So now, let us develop an extension, which will allow a user to search any highlighted text or word, on the DuckDuckGo, Encrypted Google and Ixquick search engines.

Developing an extension
We are now going to develop a user-friendly and useful privacy based search extension. Let us call it the ‘Privacy Search’ extension, which will allow the user to search any highlighted word on one of these privacy based search engines—, and Users will highlight the word they wish to search in the Web browser, then will right-click the highlighted word and select the ‘Privacy Search’ option from the context menu. Following this, three sub-menu options will be displayed: ‘Search on DuckDuckGo for..’, ‘Search on Encrypted Google for..’ and ‘Search on Ixquick for..’ Users will select and click on any one of these sub-menu options, depending on which search engine they want to use. After doing this, users will be redirected to the highlighted word’s search results page, opened in a new tab.
We are going to use the following Web technologies:

  • JSON to create a manifest file
  • JavaScript for the logic

Setting up the development environment
Let us set up a file structure for our extension, and create a new folder with any name on the computer. In our case,C:\privacysearch is the extension’s folder. Now, inside that new folder, create a folder called ‘images’. In the root directory of our extension folder, create an empty text file using Notepad and save it with the .json extension calledmanifest.json and also create an empty JavaScript file called background.js.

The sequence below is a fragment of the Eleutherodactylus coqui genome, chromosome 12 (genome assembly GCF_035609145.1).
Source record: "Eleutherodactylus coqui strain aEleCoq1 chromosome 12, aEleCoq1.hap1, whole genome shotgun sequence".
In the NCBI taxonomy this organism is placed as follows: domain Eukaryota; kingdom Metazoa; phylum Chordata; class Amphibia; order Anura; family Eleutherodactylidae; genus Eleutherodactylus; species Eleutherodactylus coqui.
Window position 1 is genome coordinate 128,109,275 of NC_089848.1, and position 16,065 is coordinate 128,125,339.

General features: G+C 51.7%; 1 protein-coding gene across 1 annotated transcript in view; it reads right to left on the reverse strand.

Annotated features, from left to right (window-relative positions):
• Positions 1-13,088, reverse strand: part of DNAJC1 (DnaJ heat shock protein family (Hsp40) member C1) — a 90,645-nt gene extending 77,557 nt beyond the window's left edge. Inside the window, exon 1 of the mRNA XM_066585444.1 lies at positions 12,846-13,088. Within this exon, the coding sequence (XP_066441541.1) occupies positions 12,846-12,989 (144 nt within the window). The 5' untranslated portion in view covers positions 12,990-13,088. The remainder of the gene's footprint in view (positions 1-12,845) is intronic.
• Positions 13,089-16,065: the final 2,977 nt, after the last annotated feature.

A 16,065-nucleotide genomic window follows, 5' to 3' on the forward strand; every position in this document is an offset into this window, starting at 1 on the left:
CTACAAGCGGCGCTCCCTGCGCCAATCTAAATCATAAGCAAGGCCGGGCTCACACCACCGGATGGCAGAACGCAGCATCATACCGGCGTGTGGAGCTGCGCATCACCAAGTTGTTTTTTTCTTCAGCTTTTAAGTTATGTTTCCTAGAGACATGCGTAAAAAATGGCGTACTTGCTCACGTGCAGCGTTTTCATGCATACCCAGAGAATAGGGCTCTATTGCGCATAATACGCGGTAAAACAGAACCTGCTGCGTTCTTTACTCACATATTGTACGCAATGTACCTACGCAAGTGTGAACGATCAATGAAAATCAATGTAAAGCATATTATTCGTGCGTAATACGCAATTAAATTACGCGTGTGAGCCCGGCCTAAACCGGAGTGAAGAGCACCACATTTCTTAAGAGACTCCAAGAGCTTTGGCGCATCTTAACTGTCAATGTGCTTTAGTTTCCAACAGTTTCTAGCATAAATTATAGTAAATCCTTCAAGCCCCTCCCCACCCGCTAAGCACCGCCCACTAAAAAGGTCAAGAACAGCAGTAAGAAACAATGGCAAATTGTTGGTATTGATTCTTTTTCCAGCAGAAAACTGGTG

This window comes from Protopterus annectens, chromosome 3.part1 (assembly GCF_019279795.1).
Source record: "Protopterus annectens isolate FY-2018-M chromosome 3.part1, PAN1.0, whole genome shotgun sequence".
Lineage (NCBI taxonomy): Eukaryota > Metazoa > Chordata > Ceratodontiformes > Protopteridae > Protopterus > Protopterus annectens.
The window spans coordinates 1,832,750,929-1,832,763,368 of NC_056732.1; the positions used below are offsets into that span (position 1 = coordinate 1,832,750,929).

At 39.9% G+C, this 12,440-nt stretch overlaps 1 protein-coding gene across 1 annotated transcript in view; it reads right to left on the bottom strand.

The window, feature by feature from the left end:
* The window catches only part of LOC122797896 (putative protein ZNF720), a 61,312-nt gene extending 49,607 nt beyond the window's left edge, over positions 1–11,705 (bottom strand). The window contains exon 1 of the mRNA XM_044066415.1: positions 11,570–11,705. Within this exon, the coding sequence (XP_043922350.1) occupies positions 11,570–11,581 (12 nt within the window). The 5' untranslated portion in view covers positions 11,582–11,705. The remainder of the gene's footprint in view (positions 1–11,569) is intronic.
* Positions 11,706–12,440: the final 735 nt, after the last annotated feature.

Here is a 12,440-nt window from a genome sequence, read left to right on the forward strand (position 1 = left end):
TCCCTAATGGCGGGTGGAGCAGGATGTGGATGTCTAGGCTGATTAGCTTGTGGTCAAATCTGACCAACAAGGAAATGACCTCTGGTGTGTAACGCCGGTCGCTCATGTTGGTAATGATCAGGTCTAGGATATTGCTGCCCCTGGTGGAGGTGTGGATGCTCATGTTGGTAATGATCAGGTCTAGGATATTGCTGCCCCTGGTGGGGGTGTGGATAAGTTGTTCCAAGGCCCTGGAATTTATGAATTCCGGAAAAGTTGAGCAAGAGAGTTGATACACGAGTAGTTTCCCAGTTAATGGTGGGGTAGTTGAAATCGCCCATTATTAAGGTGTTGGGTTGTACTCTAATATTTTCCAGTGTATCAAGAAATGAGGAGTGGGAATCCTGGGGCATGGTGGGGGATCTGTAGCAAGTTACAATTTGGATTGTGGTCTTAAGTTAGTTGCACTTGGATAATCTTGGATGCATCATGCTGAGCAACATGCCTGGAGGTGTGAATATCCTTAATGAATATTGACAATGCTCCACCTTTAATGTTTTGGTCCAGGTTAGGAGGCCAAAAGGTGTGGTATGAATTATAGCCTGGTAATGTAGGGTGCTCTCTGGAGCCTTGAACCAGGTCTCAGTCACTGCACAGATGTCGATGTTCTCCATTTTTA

You should end up with the following directory structure:

  • images\
  • manifest.json
  • background.js

The directory containing icons or images is called images, which we will be using in our extension.
manifest.json is a metadata file in JSON format that contains basic properties like the extension’s name, description, version number, etc.
background.js is a JavaScript file containing the search logic for the extension.

Adding icons or images to our extension
In this step, we are going to add an icon to our option in the context menu. Visit and download any one icon, preferably in .png format, and of size 16×16 pixels. Copy it to the images folder located in our extension’s folder and rename that image to ‘search.png’.

Creating the manifest file
Open the manifest.json file with your favourite code editor or Notepad and copy the following JSON code:

“manifest_version”: 2,
“name”: “Privacy Search”,
“description”: “This addon searches highlighted text, on selected top three privacy search websites.”,
“version”: “1.0”,
“background”: {“scripts”: [“background.js”]},
“icons”: { “16”: “images/search.png”},
“permissions”: [“contextMenus”, “tabs”]

The code is written in JSON format (Key: Value pair). It consists of all basic information about the extension such as its name, description, version, images, icons used, permissions required and so on.

Parameter description

  • ‘manifest_version’ specifies the version of the manifest; the value must be 2.
  • ‘name’ specifies the name of the extension.
  • ‘description’ specifies a short description of the extension.
  • ‘version’ specifies the version of the extension.
  • ‘background’ specifies that script ‘background.js’ loads as soon as the user starts the Opera browser.
  • ‘icons’ specifies the location of the icons or images, which we are going to use in our extension.
  • ‘permission’ specifies which Opera extension APIs are to be used. We are using contextMenus and tabs.

Adding JavaScript
Now, open the background.js file in your favourite code editor or Notepad and copy the following JavaScript code:

var parent = chrome.contextMenus.create({
title: “Privacy Search on..”,
contexts: [“selection”]
title: “Search on DuckDuckGo for: \”%s\””,
parentId: parent,
contexts: [“selection”],